Was media booted from trial of Kendrick Johnson's parents?
Willie Grace | 1/27/2015, 6:20 p.m. | Updated on 1/27/2015, 6:20 p.m.
(CNN) -- Opening statements begin Tuesday in the trial of Kendrick Johnson's parents in a case growing increasingly controversial after reports that a Georgia judge had the media removed from his courtroom.
Exactly what happened is unclear, as The Valdosta Daily Times reported that its reporter, a citizen journalist and two television reporters were escorted out of the courtroom by a Lowndes County Sheriff's Office deputy who said she was following State Court Judge Mark Mitchell's order and offered no further explanation.
However, the Johnsons' attorney, Chevene King, said that only CNN affiliate WCTV-TV had its reporter booted from the courtroom. WCTV had no reporting to that effect on its website, nor did CNN affiliate WTXL-TV.
A clerk in Mitchell's office referred questions to Lowndes County clerk Beth Copeland Green, whose office told CNN she was in court and not immediately available Tuesday morning.
Mitchell, a judge from Thomas County, is presiding over the case after Lowndes County Superior Court judges recused themselves from all proceedings involving the Johnsons in order to maintain fairness.
Johnson's mother and father, along with five other relatives, are in court on misdemeanor charges related to a 2013 protest. Jury selection wrapped up Monday, and opening statements were scheduled to begin at 9 a.m. Tuesday.
One black juror and five whites compose the six-man jury, WCTV reported. The alternate is also black, the station said.
The "KJ 7," as the defendants are known, each face a charge of interference with government property for allegedly blocking the entrance to the Lowndes County Courthouse in Valdosta and blocking access to the security checkpoint inside the building.
The demonstration was planned after Johnson's parents became frustrated with the lack of information they had received from local investigators regarding their son, who was found dead inside a rolled gym mat at his South Georgia high school in January 2013, King said.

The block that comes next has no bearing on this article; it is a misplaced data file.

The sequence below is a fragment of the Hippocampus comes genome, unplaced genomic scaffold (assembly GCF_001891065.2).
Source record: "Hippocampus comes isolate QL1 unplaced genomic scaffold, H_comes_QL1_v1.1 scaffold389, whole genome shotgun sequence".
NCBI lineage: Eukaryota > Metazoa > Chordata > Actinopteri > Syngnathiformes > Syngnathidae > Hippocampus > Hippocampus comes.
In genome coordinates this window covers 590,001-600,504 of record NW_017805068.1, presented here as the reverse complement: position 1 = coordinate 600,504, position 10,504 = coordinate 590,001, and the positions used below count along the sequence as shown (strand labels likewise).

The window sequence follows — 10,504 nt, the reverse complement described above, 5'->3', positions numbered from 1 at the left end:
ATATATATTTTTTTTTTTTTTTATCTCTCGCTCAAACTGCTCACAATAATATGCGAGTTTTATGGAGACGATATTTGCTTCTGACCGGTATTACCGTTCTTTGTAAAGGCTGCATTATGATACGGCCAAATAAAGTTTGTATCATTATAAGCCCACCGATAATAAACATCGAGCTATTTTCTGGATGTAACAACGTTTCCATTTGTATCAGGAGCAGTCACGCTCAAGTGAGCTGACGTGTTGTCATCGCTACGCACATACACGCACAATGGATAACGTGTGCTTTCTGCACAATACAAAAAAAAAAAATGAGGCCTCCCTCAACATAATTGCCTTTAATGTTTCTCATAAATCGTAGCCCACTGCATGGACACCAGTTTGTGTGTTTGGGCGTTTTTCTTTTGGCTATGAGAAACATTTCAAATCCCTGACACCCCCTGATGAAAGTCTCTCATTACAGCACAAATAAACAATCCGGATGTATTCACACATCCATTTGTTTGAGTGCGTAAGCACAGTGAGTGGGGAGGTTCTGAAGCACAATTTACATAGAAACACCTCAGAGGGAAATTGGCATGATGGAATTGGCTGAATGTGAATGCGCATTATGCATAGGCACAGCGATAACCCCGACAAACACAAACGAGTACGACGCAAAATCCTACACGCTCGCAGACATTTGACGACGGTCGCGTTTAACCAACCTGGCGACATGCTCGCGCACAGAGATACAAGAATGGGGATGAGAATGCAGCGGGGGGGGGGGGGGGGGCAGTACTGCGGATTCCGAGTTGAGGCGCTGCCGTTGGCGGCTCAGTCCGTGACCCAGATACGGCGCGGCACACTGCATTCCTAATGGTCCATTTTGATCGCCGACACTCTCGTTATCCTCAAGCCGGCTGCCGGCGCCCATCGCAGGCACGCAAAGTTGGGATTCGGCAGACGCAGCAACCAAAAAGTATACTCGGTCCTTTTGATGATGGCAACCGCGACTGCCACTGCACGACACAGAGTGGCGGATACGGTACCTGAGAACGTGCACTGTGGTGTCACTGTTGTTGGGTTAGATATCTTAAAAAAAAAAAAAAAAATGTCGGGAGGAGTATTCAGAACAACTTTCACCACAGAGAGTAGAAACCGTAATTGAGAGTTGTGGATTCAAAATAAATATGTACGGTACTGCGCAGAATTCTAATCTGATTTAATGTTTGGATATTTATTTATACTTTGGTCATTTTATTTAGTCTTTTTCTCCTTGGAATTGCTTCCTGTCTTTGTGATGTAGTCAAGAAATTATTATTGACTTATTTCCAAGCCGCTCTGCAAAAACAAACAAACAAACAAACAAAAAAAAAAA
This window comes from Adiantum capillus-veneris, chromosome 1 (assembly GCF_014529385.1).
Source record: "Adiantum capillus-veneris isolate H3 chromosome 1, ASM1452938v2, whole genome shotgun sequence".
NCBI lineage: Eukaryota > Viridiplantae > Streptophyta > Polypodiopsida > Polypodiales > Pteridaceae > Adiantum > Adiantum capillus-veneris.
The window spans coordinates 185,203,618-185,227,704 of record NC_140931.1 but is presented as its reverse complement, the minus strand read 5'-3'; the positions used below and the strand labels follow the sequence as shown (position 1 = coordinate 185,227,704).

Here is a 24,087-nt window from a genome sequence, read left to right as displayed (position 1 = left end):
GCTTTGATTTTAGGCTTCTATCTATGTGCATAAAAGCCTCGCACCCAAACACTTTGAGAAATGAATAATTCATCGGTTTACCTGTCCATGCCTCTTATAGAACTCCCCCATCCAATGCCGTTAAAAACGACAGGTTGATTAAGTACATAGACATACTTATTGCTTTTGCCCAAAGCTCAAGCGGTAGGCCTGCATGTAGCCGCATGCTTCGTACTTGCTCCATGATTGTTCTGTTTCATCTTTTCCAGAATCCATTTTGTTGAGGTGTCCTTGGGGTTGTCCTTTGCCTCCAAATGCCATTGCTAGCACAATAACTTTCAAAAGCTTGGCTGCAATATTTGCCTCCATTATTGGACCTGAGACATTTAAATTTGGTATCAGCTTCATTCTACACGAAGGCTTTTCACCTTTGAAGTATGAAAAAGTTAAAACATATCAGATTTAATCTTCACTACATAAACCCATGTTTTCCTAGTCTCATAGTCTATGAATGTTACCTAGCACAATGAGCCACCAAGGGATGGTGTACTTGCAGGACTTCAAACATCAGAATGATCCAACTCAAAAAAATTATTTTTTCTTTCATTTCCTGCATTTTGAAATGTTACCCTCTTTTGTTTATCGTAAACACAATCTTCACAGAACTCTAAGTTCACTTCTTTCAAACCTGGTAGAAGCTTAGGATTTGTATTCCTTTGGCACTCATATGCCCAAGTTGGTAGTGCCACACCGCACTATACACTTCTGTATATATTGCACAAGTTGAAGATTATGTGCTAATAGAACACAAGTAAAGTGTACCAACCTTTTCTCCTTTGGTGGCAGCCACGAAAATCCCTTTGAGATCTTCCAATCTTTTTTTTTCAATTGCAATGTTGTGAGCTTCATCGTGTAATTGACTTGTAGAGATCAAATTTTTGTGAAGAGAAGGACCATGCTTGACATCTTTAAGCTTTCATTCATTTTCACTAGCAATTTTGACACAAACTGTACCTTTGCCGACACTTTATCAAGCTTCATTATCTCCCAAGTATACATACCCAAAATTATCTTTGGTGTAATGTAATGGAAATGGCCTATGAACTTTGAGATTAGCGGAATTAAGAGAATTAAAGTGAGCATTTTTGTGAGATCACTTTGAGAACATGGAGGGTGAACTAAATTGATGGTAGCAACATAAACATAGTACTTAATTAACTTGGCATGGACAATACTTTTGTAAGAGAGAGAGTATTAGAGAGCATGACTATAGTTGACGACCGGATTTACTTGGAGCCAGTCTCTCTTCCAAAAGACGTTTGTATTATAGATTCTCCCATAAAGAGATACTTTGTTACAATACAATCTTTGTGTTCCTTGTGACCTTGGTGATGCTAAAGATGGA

Footage published on YouTube shows authorities arresting family members who held hands, blocking a door to the courthouse. Another video posted to a Kendrick Johnson tribute page on Facebook shows family members later, inside the courthouse, joining hands in front of the checkpoint. The family and others can be heard chanting, "No justice, no peace," as officers step in to arrest them.
The relatives were arrested and released on bond in the April 25, 2013, incident, King said.
"It wasn't until seven days after that protest that the Lowndes County Sheriff's Department released the investigative file of the teen's death," King said.
All seven have pleaded not guilty.
Upon her release from jail, the same evening she was arrested, Jacquelyn Johnson told WCTV, "I'm going to be right back out at the courthouse in the morning, ready to do it all over again, until we get justice."
Each of the seven family members could face up to a year in prison, a $1,000 fine, or both.
There are no plans to entertain any potential plea deals, King told CNN.
In May 2013, the Lowndes County Sheriff's Office announced it was closing its investigation into Johnson's death after determining Johnson, 17, slipped into the mat while reaching for a shoe and got stuck. An autopsy completed by the Georgia Bureau of Investigation concluded Johnson died of accidental positional asphyxia.
Months later, a pathologist hired by the Johnsons conducted a second autopsy, found evidence of "unexplained, apparent non-accidental blunt force trauma" to the 17-year-old's neck and concluded the death was a homicide.
In October 2013, the U.S. attorney for the Middle District of Georgia, Michael Moore, launched a federal investigation, which is ongoing.
Johnson's parents, who have been steadfast in their claim that their son's death was no accident, filed a wide-ranging $100 million lawsuit this month, alleging former classmates beat their son to death inside the high school gym. The suit names 37 people, mostly members of local law enforcement, plus the city of Valdosta as defendants.
"We know who killed him. We just have to prove it," Jacquelyn Johnson told CNN.
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